Husbands and Wives as Survey Respondents

Reports on Household Experiences During a Recession

by S. Crocker

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Reviews the literature of survey response error and husbands/wives as respondents and tests the findings against RAND's Seattle recession survey data (R-1352). Unlike previous studies, RAND found (1) practically no difference between spouses in response patterns on financial adjustments and work history; (2) practically no difference in response consistency between reports by actors and other informants; (3) little difference by wife's employment status; or (4) little difference by similarity of spouses' educational level. Confirming earlier work: (1) response consistency depends on the level of generality of the question asked, and (2) more highly educated couples showed more response consistency. A cost-effective method of choosing respondents is to accept "any knowledgeable adult" in the household. In practice, husbands are interviewed more often in less-educated households where consistency is lower, and wives in the higher-educated households where consistency is higher and husbands are harder to contact. However, an even better approach would be to determine who in each family actually handles finances, instead of using sex role assumptions. (Survey description and questionnaires are appended.)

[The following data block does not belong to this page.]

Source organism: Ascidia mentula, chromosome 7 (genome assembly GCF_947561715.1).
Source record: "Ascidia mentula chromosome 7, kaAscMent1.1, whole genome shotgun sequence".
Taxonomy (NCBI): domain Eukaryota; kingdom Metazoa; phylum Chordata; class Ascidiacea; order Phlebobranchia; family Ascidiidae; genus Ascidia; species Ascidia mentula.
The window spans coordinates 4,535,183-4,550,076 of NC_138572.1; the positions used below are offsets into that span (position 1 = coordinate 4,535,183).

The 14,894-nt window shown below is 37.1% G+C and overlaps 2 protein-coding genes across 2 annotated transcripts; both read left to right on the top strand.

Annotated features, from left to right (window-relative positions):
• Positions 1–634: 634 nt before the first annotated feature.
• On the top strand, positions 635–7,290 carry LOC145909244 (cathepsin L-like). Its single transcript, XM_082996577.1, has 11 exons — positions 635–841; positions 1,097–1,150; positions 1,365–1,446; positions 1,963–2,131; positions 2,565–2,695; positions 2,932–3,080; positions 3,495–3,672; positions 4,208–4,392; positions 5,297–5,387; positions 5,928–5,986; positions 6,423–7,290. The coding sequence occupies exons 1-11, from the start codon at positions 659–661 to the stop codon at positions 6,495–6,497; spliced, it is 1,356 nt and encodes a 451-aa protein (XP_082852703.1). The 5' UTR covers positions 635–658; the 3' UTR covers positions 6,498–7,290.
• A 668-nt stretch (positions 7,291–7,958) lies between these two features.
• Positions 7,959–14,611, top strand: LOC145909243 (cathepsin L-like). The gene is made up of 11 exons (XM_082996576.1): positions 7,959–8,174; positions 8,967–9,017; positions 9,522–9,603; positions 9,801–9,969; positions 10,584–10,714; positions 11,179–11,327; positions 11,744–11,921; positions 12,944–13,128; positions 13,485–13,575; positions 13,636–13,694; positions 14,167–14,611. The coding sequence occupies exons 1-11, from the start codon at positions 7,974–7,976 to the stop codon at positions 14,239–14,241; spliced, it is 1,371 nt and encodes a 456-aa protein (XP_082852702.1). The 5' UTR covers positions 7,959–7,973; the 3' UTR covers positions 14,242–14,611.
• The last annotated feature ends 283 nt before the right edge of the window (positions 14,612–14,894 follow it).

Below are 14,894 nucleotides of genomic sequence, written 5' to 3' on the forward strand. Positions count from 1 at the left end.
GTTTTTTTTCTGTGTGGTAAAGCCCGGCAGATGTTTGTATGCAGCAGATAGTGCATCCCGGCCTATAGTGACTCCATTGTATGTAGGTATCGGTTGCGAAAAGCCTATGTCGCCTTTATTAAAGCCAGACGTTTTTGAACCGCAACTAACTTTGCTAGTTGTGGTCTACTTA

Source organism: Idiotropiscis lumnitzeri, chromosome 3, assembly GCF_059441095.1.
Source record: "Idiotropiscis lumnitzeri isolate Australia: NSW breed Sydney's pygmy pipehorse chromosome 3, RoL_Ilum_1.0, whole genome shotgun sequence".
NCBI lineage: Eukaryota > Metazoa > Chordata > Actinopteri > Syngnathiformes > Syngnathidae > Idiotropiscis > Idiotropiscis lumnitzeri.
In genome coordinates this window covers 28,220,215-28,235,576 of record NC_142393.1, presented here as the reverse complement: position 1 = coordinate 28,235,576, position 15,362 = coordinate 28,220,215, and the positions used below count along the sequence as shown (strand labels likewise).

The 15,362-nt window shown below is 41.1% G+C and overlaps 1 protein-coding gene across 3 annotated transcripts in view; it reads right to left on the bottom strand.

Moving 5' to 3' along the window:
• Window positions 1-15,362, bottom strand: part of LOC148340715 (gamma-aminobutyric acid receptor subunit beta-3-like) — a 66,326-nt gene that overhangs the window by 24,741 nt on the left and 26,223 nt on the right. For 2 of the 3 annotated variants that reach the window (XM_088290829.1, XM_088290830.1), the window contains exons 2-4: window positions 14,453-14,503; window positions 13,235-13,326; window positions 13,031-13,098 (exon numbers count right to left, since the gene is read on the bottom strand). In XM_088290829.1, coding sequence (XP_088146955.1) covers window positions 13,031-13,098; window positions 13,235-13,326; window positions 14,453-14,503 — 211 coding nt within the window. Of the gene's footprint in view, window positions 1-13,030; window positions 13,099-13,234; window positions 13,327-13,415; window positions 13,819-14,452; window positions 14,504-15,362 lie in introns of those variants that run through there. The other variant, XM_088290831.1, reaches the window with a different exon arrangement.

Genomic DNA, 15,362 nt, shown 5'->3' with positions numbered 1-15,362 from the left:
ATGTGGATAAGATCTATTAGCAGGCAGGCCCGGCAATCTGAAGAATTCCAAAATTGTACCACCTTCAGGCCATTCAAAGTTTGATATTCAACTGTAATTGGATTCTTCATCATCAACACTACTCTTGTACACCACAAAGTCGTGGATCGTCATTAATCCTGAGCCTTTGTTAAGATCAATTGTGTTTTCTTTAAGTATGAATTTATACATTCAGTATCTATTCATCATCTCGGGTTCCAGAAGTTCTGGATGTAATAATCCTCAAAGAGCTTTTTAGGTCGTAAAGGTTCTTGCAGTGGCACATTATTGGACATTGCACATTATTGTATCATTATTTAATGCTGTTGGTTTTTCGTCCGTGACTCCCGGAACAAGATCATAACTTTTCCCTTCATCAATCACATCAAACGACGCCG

This report is part of the RAND Corporation Report series. The report was a product of the RAND Corporation from 1948 to 1993 that represented the principal publication documenting and transmitting RAND's major research findings and final research.

This research in the public interest was supported by RAND, using discretionary funds made possible by the generosity of RAND's donors, the fees earned on client-funded research, and independent research and development (IR&D) funds provided by the Department of Defense.

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